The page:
Alligator Gar (Lepisosteus spatula)

Alligator Gar (Lepisosteus spatula)

The alligator gar is the largest member of the gar family, Lepisosteidae, and one of North America’s largest inland fish. It is a primitive species, dating from the Mesozoic era, 65 to 230 million years ago. Fossil remains of gar are often found in limestone quarries throughout the southern United States. The tough, armorlike scales of this species were once used by Indians as arrowheads, and pioneer farmers covered their wooden plowshares with gar hides.

The gar is a resilient fish with an adaptable specialized air bladder that enables it to take in air at the surface, allowing it to survive in the poorest water conditions. Holding a strong resemblance to its namesake, the alligator gar is strong and voracious, and a tough fighter when hooked. It is capable of jumping spectacularly.

The alligator gar has been under siege for most of the twentieth century, eagerly sought and killed. Efforts to eradicate them existed in many of their natural habitats under the ill-advised notion of ridding the waters of gamefish-killing monsters. Many huge fish, including specimens from 100 pounds to more than 300 pounds, were removed by commercial netters, anglers using big-game tackle, and others using steel-tipped arrows while bowfishing.

Although their numbers are drastically reduced today, alligator gar are not classified as gamefish by most state fisheries agencies and are not regulated as to size or manner of fishing. There is virtually no concerted sportfishing for this species today.


The alligator gar’s body is long and cylindrical, covered with heavy, ganoid (diamond-shaped) scales. The snout is short and broad like an alligator’s, and there are two rows of teeth on either side of the upper jaw (other gar have only one).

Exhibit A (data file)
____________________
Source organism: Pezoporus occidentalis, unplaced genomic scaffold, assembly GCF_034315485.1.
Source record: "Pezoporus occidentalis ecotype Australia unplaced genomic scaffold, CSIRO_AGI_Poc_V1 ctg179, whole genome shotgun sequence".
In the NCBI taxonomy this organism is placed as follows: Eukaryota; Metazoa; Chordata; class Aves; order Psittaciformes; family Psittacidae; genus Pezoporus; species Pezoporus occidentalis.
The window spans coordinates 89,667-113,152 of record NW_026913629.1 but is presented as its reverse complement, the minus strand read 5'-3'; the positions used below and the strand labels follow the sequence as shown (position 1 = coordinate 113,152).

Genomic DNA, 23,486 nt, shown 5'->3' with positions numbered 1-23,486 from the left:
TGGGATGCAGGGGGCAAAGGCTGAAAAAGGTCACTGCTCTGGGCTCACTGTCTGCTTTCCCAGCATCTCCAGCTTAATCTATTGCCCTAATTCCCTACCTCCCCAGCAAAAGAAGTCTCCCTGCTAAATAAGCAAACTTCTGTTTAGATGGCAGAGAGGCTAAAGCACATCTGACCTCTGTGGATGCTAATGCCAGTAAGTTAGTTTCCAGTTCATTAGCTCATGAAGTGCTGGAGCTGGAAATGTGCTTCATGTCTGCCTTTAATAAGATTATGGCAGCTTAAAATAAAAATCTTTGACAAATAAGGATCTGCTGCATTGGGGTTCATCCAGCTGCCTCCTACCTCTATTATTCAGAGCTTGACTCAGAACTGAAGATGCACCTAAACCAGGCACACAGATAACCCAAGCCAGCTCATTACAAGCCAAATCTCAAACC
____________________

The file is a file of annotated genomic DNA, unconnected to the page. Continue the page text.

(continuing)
It has a single dorsal fin that is far back on the body above the anal fin and just before the tail. The tail is rounded, and the pectoral, ventral, and anal fins are evenly spaced on the lower half of the body. Its coloring is olive or greenish brown above and lighter below. The sides are mottled with large black spots.

These and other gar are often mistaken for floating logs. The alligator gar can be distinguished from all other gar by the two rows of teeth in the upper jaw, its broader snout, and its large size when fully grown. The alligator gar most closely resembles members of the pike family in body shape and fin placement, although the tail of this fish is forked, not rounded.


The alligator gar is the giant of the gar family. It still attains weights in excess of 100 pounds, although such fish are not common; larger fish are occasionally captured in commercial fishing nets. The maximum size of alligator gar is not certain, although the figure evidently exceeds 300 pounds, and they can reach more than 10 feet in length. The all-tackle rod-and-reel record is a 279-pound fish captured in the Rio Grande River in Texas in 1951. There are reports, however, of larger fish. A 190-pounder caught in a net in Arkansas in 1997 was 7 feet, 11 inches long.

Spawning behavior

Spawning occurs in the spring and the early summer in shallow bays and sloughs. The female lays dark green eggs that stick to vegetation and rocks until they hatch in 6 to 8 days. The female is capable of producing as many as 77,000 eggs at once. The young are solitary and float at the surface like sticks.


Although the alligator gar is infamous for eating almost anything, from dead animals to ducks and popular gamefish, studies have revealed that most of its diet consists of gizzard shad, threadfin shad, golden shiners, and rough or coarse fish species.

Other Names

garpike; French: garpique alligator; Spanish: gaspar baba.


The range of the alligator gar extends from the Mississippi River basin of southwestern Ohio and southern Illinois south to the Gulf of Mexico, and from the Enconfina River of the western Florida Panhandle west to Veracruz, Mexico. It has reportedly been taken from Lake Nicaragua, but this catch could have been confused with a large relative, L. tristoechius, taken from Cuban, Central American, and Mexican waters—a fish that rivals the alligator gar in size.


Large lakes, bays, backwaters, bayous, and coastal delta waters along large southern rivers are the preferred habitat of the alligator gar, although this fish is seldom found in brackish or marine waters. It favors shallow, weedy environs and the sluggish pools and backwaters of large rivers and can survive in hot and stagnant waters. Alligator gar are often seen floating at the surface. They occasionally come to the surface layer to expel gases and to take air into their swim bladders.